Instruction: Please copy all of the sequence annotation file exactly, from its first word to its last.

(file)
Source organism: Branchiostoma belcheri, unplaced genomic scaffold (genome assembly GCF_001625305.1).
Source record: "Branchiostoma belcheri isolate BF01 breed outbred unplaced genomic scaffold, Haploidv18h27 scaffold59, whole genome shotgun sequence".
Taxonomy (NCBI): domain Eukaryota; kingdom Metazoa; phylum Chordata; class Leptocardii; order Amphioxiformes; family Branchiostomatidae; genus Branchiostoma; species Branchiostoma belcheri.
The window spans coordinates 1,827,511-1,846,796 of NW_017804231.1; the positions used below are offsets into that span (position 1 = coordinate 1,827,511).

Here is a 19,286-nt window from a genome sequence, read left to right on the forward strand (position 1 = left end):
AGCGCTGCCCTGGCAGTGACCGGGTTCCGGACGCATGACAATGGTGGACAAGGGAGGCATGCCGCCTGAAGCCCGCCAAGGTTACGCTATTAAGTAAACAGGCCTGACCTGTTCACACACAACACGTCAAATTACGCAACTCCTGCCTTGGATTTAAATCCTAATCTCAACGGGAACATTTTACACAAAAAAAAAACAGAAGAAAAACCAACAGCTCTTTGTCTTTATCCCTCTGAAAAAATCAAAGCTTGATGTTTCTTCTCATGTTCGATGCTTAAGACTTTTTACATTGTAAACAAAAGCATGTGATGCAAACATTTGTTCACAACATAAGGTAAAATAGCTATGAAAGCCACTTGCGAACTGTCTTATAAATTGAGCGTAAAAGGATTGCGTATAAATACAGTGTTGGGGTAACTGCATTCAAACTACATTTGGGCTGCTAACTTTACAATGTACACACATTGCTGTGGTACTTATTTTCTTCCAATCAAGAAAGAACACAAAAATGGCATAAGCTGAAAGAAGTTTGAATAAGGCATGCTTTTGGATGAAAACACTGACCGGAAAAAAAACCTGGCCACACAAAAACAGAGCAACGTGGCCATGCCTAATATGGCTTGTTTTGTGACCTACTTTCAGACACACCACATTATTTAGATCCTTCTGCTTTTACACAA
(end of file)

Source organism: Branchiostoma belcheri, unplaced genomic scaffold (genome assembly GCF_001625305.1).
Source record: "Branchiostoma belcheri isolate BF01 breed outbred unplaced genomic scaffold, Haploidv18h27 scaffold59, whole genome shotgun sequence".
Taxonomy (NCBI): domain Eukaryota; kingdom Metazoa; phylum Chordata; class Leptocardii; order Amphioxiformes; family Branchiostomatidae; genus Branchiostoma; species Branchiostoma belcheri.
The window spans coordinates 1,827,511-1,846,796 of NW_017804231.1; the positions used below are offsets into that span (position 1 = coordinate 1,827,511).

Here is a 19,286-nt window from a genome sequence, read left to right on the forward strand (position 1 = left end):
AGCGCTGCCCTGGCAGTGACCGGGTTCCGGACGCATGACAATGGTGGACAAGGGAGGCATGCCGCCTGAAGCCCGCCAAGGTTACGCTATTAAGTAAACAGGCCTGACCTGTTCACACACAACACGTCAAATTACGCAACTCCTGCCTTGGATTTAAATCCTAATCTCAACGGGAACATTTTACACAAAAAAAAAACAGAAGAAAAACCAACAGCTCTTTGTCTTTATCCCTCTGAAAAAATCAAAGCTTGATGTTTCTTCTCATGTTCGATGCTTAAGACTTTTTACATTGTAAACAAAAGCATGTGATGCAAACATTTGTTCACAACATAAGGTAAAATAGCTATGAAAGCCACTTGCGAACTGTCTTATAAATTGAGCGTAAAAGGATTGCGTATAAATACAGTGTTGGGGTAACTGCATTCAAACTACATTTGGGCTGCTAACTTTACAATGTACACACATTGCTGTGGTACTTATTTTCTTCCAATCAAGAAAGAACACAAAAATGGCATAAGCTGAAAGAAGTTTGAATAAGGCATGCTTTTGGATGAAAACACTGACCGGAAAAAAAACCTGGCCACACAAAAACAGAGCAACGTGGCCATGCCTAATATGGCTTGTTTTGTGACCTACTTTCAGACACACCACATTATTTAGATCCTTCTGCTTTTACACAA